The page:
User @SimuLiu shares his Lensa avatar on Twitter. (all screenshots Rhea Nayyar/Hyperallergic)

It seems like almost everybody jumped on the Lensa AI “Magic Avatar” train over the weekend. Magic Avatar is an artificial intelligence image generation tool that is a new feature on the original Lensa AI photo-editing mobile app. Pay a fee ($3.99 for a trial, $7.99 for one-time use), provide between 10 and 20 selfies, and sit back while the feature generates dozens of digital portraits of you across different illustration styles such as manga, sci-fi, fantasy, and the like.

The images look like they’ve been commissioned by different digital artists, prompting immediate concerns that the convenience and affordability of AI generation will prevent existing artists from making money off of their skillsets. Many have criticized the dataset Lensa AI employs to inform and train its AI neural network to generate such stylized imagery, as well as the exploitative terms and conditions section users must accept in order to access the feature.

A Lensa meme shared by @MissEvaStyles on Twitter.

As funny as the Popeye’s employee meme might be, it certainly hits the nail on the head that freelance artists are both threatened and disappointed with the explosion of “Magic Avatars.” Several prominent members of the arts and media industry have taken to Instagram and Twitter to voice their frustrations and warn the web about the insidious nature of Lensa AI — and, by extension, the open-source AI model on which it runs, Stable Diffusion, which generates images from text prompts.

One of the main complaints from artists is that the “Magic Avatar” feature utilizes Stable Diffusion’s open-source model for generative images, which is trained on an enormous Large-Scale Artificial Intelligence Open Network (LAION) dataset, LAION-5B, that contains URLs to billions of images across the web alongside descriptive tags. LAION’s datasets have come under fire before for hosting images that reveal private medical information and for scraping copyrighted images from millions of artists who post their work on host sites such as DeviantArt, Pinterest, and ArtStation. This means that the Lensa AI neural network is being trained on copyrighted artwork to produce the stylized images people are going gaga over — essentially stealing from previously existing artwork to throw a wrench in the market for future freelance work while failing to compensate said artists for co-opting their skillsets.

And they’re making a stack while doing it.

A meme by @kamyrov on Twitter

In the last three days, Lensa AI has soared to the number one spot on the Apple store and the Play store with a reportedly significant hike in revenue. With the affordability of $8 for a set of 50 stylized images, it’s no wonder freelance artists are fretting about their income on top of the fact that Lensa has already taken their artwork to inform its AI output for profit. Ironically, the San Francisco Ballet recently published a marketing post on Instagram using AI-generated art, so it’s already happening before our eyes.

Memes about Lensa have been bouncing around on social media feeds as well, making light of the app’s ability to enhance our normal, human faces in the name of digital art. And to be frank, many of the generated images are beautiful and have an uncannily human touch to them.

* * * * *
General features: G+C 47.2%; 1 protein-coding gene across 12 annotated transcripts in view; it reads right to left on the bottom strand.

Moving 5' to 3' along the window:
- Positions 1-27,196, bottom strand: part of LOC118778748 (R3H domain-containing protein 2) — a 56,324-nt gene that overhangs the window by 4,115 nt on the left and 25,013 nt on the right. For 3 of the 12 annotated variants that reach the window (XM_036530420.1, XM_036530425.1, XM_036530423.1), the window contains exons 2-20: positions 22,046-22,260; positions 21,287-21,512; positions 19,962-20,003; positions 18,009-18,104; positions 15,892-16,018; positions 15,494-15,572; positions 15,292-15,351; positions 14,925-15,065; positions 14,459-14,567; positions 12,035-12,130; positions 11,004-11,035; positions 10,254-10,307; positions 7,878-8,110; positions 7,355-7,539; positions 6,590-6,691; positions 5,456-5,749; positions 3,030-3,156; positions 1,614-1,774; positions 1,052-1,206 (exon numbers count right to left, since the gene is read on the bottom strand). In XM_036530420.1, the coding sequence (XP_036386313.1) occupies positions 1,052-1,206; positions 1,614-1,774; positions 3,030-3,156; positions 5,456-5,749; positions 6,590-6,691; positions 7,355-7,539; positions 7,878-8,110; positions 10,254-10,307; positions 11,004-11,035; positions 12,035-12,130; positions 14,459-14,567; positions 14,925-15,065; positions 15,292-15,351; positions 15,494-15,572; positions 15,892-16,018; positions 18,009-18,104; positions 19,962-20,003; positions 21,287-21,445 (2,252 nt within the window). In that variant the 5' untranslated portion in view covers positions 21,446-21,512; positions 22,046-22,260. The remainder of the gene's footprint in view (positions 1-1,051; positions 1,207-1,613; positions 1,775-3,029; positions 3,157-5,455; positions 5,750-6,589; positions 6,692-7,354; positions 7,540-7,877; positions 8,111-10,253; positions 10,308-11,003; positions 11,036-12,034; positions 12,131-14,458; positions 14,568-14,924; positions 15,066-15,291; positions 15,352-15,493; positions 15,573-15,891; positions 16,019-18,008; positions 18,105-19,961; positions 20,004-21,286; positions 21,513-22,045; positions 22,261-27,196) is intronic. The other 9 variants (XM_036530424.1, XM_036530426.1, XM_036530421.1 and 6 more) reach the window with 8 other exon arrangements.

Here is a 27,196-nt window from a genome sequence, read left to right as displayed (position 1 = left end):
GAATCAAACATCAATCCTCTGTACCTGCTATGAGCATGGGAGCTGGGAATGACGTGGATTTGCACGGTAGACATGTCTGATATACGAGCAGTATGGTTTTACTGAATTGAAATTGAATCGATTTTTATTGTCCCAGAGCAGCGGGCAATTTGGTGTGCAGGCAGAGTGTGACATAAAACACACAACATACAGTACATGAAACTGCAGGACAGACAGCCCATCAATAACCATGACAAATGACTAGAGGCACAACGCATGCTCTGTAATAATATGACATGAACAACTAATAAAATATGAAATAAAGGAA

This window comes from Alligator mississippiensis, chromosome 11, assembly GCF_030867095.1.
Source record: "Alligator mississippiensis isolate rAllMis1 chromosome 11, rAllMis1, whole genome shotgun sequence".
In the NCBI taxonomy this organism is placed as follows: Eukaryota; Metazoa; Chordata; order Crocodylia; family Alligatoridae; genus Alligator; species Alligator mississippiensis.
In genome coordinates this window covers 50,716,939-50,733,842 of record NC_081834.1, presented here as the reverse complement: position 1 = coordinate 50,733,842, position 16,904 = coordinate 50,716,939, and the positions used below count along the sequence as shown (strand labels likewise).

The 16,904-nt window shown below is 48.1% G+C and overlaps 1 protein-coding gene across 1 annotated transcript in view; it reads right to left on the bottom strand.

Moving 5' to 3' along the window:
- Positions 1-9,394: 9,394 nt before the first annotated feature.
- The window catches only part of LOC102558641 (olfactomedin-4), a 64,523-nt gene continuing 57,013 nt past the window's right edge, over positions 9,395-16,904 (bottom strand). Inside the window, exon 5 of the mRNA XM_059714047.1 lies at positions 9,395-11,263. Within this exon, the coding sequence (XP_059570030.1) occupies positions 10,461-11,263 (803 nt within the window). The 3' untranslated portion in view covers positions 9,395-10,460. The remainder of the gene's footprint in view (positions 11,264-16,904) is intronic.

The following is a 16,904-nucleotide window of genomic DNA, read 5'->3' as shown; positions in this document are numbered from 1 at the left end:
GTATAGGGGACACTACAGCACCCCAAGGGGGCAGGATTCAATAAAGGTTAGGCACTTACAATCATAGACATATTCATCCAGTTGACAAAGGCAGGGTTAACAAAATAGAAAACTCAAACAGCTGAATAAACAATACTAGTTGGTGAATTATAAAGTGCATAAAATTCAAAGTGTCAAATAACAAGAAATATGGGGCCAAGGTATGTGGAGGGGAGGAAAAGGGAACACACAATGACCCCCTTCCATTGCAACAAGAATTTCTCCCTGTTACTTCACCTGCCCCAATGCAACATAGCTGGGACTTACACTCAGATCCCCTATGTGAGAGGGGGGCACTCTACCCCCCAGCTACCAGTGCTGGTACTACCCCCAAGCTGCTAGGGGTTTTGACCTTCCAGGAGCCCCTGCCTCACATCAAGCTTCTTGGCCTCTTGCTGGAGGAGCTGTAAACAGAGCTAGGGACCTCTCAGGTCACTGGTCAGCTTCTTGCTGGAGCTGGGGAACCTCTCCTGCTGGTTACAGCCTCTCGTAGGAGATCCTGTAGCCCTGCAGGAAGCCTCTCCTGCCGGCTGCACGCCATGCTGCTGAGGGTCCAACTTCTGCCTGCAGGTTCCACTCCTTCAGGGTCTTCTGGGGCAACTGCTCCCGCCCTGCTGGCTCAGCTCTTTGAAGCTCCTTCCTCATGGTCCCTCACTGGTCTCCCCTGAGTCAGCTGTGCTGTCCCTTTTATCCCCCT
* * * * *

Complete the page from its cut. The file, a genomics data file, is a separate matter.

Meme via @efillysux on Twitter

But there appear to be a few hiccups in the output so far. Some users have claimed that the “Magic Avatar” feature lacks racial nuance, producing portraits that either reflect an overarching “whiteness” or feature exaggerated racialized phenotypes in a way that definitely raises eyebrows. Now, DALL-E 2 and other AI image generators have a disclaimer noting that since their systems are trained on unfiltered web content, their output images may inadvertently convey negative stereotypes and biases. One user also pointed out that the output images lean heavily into the male gaze.

Lensa has not yet responded to Hyperallergic’s request for comment.

A post via @MrAmbitious12 on Twitter

Remember the phrase “If it’s free, then you’re the product”? Somehow, Lensa made its users both the consumer and the product through a clause outlined in the User Content section of their Terms and Conditions. While Lensa claims that it doesn’t retain your Face Data or sell your uploaded images to third parties (besides company “affiliates”) in its privacy policy, it reserves the right to do whatever it wants with the outputs it produces from your likeness. So, you’re spending money to give up the rights to your face, and there doesn’t seem to be much you can do if your AI-generated selfie is incorporated into a digital advertisement for a scammy cartoon porn site or something. This is especially relevant if you’re an influencer, cosplayer, streamer, or have any sort of career in which your image is your brand.

User @GreyDeLisle shared Lensa’s fine print on Twitter.

It’s alright if you have buyer’s remorse, as Lensa offers you the opportunity to request deletion of your personal data via email, per section six of its privacy policy. It doesn’t specify whether the generated image output is also purged from their system. Nevertheless, I hope that Lensa is able to find a third-party use for this:

A post via @ItsBeckiieBitch on Twitter

Rhea Nayyar (she/her) is a New York-based teaching artist who is passionate about elevating minority perspectives within the academic and editorial spheres of the art world. Rhea received her BFA in Visual...